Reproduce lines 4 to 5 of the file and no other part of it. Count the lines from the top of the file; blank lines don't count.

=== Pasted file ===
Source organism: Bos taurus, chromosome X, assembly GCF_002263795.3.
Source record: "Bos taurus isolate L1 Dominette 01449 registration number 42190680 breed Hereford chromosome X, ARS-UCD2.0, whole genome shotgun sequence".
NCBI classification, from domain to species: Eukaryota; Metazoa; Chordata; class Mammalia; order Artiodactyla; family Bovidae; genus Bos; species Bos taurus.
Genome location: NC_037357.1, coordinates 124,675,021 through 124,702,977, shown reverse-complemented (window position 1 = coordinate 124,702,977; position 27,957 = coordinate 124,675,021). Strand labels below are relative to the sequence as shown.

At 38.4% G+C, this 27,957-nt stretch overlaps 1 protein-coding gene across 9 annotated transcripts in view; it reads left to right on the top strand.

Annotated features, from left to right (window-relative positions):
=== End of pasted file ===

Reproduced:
Genome location: NC_037357.1, coordinates 124,675,021 through 124,702,977, shown reverse-complemented (window position 1 = coordinate 124,702,977; position 27,957 = coordinate 124,675,021). Strand labels below are relative to the sequence as shown.

At 38.4% G+C, this 27,957-nt stretch overlaps 1 protein-coding gene across 9 annotated transcripts in view; it reads left to right on the top strand.